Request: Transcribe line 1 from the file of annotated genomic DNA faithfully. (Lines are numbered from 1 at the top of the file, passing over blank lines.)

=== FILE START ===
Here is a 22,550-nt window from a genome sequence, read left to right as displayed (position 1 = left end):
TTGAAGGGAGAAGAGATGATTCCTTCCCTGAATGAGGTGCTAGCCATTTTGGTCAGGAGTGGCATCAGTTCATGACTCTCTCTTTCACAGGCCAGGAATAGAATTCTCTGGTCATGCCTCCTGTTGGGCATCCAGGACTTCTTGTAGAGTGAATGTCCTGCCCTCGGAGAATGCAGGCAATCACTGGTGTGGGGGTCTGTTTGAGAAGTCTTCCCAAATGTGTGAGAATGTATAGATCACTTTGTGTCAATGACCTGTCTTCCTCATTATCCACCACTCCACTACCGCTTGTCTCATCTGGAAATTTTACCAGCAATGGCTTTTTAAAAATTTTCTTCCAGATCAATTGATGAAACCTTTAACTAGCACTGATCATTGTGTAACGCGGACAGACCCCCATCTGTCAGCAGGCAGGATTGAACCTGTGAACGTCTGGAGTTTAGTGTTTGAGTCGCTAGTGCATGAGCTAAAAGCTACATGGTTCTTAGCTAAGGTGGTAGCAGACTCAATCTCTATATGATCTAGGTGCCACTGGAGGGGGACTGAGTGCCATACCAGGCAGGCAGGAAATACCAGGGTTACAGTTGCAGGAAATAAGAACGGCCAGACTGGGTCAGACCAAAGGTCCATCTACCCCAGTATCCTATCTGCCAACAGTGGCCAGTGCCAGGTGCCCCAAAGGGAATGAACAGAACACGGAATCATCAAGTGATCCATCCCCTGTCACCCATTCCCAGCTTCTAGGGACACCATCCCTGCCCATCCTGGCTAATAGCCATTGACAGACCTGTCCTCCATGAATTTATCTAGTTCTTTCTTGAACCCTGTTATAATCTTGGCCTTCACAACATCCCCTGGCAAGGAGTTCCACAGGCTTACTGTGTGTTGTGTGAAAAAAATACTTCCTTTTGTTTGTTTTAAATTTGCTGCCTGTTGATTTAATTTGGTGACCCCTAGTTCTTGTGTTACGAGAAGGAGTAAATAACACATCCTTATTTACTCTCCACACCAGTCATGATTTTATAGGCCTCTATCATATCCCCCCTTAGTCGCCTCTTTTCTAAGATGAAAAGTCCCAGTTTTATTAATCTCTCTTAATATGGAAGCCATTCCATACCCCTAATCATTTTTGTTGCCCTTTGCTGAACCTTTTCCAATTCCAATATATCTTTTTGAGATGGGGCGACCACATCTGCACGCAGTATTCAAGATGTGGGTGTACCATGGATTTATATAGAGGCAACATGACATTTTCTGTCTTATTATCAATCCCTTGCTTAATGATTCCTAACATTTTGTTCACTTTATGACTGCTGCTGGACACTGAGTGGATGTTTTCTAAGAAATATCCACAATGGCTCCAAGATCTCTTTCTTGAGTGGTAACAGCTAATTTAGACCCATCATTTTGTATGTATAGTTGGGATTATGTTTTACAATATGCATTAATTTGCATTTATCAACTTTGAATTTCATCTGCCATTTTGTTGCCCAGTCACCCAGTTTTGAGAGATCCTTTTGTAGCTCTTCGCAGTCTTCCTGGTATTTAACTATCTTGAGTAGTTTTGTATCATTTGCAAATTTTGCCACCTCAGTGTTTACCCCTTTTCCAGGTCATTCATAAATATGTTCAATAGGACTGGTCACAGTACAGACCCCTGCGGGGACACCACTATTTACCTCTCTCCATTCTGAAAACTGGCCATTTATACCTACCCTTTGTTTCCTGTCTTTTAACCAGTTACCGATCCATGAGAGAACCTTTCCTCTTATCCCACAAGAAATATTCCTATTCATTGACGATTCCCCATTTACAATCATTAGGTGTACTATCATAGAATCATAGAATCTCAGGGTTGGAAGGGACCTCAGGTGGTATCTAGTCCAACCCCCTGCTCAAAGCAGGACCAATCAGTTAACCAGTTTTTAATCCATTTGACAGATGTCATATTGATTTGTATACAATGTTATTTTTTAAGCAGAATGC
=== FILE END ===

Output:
Here is a 22,550-nt window from a genome sequence, read left to right as displayed (position 1 = left end):